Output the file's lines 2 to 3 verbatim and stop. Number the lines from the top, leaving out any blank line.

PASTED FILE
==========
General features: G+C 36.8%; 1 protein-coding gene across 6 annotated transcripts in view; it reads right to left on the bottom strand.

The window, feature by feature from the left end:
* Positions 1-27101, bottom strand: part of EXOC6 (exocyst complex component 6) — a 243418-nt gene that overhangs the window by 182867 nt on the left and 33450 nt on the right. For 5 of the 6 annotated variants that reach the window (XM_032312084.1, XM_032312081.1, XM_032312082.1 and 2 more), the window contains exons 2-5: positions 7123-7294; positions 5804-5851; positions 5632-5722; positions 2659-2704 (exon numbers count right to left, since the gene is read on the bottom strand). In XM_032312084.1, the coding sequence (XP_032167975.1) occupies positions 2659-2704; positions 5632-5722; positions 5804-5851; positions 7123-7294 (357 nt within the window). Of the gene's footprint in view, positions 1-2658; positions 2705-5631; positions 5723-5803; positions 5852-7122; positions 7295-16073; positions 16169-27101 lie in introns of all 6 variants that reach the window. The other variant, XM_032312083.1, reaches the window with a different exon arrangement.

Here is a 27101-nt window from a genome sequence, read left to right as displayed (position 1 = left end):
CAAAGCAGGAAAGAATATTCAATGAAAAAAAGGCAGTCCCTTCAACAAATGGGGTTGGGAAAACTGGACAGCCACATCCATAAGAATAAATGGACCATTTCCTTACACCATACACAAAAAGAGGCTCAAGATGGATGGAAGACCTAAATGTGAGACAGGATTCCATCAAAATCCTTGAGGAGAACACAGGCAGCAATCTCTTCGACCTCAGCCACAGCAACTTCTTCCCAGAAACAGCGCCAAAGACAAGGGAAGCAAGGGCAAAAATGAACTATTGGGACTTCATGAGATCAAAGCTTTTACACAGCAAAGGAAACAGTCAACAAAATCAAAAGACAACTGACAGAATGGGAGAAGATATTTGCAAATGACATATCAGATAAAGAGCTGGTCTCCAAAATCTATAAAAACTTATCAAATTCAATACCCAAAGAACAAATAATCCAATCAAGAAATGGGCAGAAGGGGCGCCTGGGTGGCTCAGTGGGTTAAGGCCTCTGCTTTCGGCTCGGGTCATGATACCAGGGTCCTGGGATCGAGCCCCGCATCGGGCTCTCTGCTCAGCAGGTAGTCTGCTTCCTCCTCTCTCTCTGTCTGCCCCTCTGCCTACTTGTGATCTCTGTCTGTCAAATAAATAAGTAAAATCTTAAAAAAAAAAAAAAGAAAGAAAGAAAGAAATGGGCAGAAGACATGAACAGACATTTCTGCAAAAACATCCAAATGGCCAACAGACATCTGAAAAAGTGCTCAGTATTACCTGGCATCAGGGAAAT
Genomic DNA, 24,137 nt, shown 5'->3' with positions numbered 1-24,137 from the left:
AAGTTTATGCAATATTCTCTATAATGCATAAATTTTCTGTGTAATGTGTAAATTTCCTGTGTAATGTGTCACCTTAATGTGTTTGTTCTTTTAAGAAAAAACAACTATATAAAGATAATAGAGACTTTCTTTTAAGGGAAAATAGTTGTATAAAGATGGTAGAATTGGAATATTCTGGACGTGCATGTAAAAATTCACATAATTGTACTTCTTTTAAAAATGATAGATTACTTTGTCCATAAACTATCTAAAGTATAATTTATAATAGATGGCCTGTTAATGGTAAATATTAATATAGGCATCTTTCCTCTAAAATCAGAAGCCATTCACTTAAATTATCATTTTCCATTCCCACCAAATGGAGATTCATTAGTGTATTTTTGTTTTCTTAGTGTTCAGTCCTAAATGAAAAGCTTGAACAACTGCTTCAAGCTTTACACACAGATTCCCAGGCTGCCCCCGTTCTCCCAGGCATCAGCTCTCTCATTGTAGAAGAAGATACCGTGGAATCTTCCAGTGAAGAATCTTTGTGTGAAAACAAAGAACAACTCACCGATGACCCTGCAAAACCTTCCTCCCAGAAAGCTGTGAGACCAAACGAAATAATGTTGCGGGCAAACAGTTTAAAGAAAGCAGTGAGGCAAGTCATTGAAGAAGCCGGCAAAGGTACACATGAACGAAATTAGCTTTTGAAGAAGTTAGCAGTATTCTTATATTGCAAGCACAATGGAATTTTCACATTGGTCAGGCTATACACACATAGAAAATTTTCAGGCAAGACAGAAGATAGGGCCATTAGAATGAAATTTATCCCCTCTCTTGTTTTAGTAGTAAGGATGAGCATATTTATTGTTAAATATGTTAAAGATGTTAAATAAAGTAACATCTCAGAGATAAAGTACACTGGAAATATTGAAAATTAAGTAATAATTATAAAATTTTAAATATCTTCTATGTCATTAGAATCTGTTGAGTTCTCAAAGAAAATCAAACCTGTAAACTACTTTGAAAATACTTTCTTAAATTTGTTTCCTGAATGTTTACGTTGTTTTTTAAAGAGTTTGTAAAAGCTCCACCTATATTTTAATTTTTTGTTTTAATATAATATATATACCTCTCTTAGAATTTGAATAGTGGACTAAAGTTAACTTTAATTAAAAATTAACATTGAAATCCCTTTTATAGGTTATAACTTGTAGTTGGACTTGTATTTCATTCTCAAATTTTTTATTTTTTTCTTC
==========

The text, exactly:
The window, feature by feature from the left end:
* Positions 1-27101, bottom strand: part of EXOC6 (exocyst complex component 6) — a 243418-nt gene that overhangs the window by 182867 nt on the left and 33450 nt on the right. For 5 of the 6 annotated variants that reach the window (XM_032312084.1, XM_032312081.1, XM_032312082.1 and 2 more), the window contains exons 2-5: positions 7123-7294; positions 5804-5851; positions 5632-5722; positions 2659-2704 (exon numbers count right to left, since the gene is read on the bottom strand). In XM_032312084.1, the coding sequence (XP_032167975.1) occupies positions 2659-2704; positions 5632-5722; positions 5804-5851; positions 7123-7294 (357 nt within the window). Of the gene's footprint in view, positions 1-2658; positions 2705-5631; positions 5723-5803; positions 5852-7122; positions 7295-16073; positions 16169-27101 lie in introns of all 6 variants that reach the window. The other variant, XM_032312083.1, reaches the window with a different exon arrangement.